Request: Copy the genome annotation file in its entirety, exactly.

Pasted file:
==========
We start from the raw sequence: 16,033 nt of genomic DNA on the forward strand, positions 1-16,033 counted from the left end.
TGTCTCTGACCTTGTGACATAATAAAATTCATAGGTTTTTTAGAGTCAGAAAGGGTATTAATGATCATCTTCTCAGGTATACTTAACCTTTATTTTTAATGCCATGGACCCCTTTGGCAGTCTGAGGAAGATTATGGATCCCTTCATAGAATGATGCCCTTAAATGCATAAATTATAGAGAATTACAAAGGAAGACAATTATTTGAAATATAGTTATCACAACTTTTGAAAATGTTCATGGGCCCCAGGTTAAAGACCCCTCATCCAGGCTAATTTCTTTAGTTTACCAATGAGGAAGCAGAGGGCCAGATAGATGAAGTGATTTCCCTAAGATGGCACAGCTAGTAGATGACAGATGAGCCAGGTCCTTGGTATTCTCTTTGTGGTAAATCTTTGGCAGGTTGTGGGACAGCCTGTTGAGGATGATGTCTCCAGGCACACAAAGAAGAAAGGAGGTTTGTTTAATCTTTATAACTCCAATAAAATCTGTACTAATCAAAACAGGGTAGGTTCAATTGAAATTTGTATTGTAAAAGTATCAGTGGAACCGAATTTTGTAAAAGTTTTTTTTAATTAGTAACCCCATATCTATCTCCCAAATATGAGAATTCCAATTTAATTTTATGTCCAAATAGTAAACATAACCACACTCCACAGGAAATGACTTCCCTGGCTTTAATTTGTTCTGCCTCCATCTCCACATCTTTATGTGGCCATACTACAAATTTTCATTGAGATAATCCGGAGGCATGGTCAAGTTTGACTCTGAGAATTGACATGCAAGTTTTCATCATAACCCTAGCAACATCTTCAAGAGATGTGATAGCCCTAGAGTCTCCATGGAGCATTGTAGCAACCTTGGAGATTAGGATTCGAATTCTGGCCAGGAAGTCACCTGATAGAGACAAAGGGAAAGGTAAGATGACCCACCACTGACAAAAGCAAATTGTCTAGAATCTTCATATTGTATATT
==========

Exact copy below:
We start from the raw sequence: 16,033 nt of genomic DNA on the forward strand, positions 1-16,033 counted from the left end.
TGTCTCTGACCTTGTGACATAATAAAATTCATAGGTTTTTTAGAGTCAGAAAGGGTATTAATGATCATCTTCTCAGGTATACTTAACCTTTATTTTTAATGCCATGGACCCCTTTGGCAGTCTGAGGAAGATTATGGATCCCTTCATAGAATGATGCCCTTAAATGCATAAATTATAGAGAATTACAAAGGAAGACAATTATTTGAAATATAGTTATCACAACTTTTGAAAATGTTCATGGGCCCCAGGTTAAAGACCCCTCATCCAGGCTAATTTCTTTAGTTTACCAATGAGGAAGCAGAGGGCCAGATAGATGAAGTGATTTCCCTAAGATGGCACAGCTAGTAGATGACAGATGAGCCAGGTCCTTGGTATTCTCTTTGTGGTAAATCTTTGGCAGGTTGTGGGACAGCCTGTTGAGGATGATGTCTCCAGGCACACAAAGAAGAAAGGAGGTTTGTTTAATCTTTATAACTCCAATAAAATCTGTACTAATCAAAACAGGGTAGGTTCAATTGAAATTTGTATTGTAAAAGTATCAGTGGAACCGAATTTTGTAAAAGTTTTTTTTAATTAGTAACCCCATATCTATCTCCCAAATATGAGAATTCCAATTTAATTTTATGTCCAAATAGTAAACATAACCACACTCCACAGGAAATGACTTCCCTGGCTTTAATTTGTTCTGCCTCCATCTCCACATCTTTATGTGGCCATACTACAAATTTTCATTGAGATAATCCGGAGGCATGGTCAAGTTTGACTCTGAGAATTGACATGCAAGTTTTCATCATAACCCTAGCAACATCTTCAAGAGATGTGATAGCCCTAGAGTCTCCATGGAGCATTGTAGCAACCTTGGAGATTAGGATTCGAATTCTGGCCAGGAAGTCACCTGATAGAGACAAAGGGAAAGGTAAGATGACCCACCACTGACAAAAGCAAATTGTCTAGAATCTTCATATTGTATATT